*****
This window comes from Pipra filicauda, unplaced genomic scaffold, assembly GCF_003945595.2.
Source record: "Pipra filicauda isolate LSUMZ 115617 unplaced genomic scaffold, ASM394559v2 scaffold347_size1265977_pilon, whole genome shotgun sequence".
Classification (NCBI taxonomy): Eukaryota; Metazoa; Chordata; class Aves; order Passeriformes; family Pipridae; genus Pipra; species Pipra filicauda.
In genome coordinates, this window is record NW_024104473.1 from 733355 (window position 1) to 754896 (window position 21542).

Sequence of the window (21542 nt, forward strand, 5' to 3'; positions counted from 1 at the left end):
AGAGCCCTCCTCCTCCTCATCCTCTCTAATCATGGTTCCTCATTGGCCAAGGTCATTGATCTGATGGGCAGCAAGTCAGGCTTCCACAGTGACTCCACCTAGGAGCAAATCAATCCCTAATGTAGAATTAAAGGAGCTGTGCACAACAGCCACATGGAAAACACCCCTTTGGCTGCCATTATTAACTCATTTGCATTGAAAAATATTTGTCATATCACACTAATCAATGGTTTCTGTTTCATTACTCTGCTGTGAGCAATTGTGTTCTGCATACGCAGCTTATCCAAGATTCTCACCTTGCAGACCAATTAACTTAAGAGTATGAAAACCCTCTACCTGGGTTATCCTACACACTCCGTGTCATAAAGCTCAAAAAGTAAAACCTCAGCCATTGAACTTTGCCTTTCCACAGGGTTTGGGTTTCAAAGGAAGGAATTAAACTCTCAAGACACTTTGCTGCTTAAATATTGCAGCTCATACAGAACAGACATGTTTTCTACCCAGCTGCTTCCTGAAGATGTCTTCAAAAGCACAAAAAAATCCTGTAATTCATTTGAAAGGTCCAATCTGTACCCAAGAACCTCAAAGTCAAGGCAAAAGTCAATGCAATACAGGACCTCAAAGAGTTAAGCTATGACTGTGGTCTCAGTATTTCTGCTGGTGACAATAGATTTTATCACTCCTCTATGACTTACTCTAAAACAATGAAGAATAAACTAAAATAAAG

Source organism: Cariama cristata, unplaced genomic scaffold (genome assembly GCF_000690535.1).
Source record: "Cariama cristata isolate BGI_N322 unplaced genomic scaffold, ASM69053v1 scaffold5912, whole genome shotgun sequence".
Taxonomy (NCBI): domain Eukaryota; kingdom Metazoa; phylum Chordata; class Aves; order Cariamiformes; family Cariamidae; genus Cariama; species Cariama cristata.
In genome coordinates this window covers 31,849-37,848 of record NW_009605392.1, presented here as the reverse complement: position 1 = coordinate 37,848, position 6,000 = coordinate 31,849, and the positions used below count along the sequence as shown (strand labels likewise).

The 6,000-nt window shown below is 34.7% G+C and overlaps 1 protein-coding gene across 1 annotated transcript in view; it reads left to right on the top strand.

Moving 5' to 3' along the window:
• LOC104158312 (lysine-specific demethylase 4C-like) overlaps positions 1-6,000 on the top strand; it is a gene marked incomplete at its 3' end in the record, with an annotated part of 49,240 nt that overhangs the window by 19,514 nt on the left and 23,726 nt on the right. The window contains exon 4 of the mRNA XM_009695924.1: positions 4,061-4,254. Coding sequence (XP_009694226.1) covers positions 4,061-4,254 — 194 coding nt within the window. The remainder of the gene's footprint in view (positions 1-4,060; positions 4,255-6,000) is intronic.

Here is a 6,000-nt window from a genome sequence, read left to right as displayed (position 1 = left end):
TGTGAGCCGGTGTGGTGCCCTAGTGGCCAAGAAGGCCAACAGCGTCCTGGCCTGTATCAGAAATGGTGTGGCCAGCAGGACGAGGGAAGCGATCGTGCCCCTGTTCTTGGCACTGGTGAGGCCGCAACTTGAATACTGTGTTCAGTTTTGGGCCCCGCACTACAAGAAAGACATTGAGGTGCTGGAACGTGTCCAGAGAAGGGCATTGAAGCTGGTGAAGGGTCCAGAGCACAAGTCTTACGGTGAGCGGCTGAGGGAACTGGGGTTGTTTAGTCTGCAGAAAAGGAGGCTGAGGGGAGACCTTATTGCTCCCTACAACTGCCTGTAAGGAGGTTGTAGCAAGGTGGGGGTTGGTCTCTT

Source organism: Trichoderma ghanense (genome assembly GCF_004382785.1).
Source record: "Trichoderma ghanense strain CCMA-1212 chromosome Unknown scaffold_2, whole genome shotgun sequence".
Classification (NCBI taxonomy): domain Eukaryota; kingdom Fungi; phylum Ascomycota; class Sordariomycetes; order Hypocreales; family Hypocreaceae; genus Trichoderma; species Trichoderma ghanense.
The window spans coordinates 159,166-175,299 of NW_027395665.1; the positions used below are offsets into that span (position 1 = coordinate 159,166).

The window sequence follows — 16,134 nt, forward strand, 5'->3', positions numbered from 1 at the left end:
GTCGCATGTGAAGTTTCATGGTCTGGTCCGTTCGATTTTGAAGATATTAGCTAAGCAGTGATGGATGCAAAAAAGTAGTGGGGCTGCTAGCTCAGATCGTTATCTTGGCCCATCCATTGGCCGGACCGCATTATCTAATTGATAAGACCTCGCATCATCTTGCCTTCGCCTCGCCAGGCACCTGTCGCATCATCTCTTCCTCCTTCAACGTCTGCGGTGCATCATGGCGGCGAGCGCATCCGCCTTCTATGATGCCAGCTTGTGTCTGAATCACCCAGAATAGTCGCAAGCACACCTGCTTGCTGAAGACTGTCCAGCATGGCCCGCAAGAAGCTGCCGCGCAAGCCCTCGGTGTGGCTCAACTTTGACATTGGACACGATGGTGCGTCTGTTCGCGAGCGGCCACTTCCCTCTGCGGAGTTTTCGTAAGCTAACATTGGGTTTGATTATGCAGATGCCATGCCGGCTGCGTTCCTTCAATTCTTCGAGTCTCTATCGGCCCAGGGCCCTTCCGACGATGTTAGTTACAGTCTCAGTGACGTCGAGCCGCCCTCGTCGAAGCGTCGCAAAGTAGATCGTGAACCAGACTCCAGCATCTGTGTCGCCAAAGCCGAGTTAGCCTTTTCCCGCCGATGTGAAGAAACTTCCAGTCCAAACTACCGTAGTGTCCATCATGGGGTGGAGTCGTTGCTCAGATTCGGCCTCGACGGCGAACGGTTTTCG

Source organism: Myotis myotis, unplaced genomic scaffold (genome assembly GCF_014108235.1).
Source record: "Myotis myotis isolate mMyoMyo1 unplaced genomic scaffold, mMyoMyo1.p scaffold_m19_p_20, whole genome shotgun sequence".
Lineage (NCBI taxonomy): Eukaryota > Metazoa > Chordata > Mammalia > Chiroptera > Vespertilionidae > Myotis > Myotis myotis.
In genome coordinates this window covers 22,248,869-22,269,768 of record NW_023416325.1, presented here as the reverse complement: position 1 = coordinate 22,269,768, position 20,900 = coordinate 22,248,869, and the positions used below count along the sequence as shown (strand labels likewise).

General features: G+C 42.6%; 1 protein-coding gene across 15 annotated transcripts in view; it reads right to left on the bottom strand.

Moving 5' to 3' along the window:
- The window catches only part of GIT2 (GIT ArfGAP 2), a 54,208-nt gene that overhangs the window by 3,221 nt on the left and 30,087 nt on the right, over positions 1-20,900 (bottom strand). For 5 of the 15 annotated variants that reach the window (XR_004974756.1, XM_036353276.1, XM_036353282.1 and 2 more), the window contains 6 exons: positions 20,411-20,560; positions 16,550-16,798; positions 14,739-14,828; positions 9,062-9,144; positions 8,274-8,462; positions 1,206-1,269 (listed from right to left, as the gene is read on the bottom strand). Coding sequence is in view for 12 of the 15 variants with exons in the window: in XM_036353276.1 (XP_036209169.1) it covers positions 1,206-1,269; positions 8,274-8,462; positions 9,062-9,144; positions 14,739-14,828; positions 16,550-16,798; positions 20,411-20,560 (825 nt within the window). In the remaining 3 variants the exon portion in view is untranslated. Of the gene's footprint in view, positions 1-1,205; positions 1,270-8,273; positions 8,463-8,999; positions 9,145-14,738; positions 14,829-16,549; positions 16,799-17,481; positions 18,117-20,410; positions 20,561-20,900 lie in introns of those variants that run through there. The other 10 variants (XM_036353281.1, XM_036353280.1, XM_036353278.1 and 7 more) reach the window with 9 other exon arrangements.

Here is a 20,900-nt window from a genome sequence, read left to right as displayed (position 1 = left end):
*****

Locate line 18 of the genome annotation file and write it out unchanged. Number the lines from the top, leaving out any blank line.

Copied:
Classification (NCBI taxonomy): domain Eukaryota; kingdom Fungi; phylum Ascomycota; class Sordariomycetes; order Hypocreales; family Hypocreaceae; genus Trichoderma; species Trichoderma ghanense.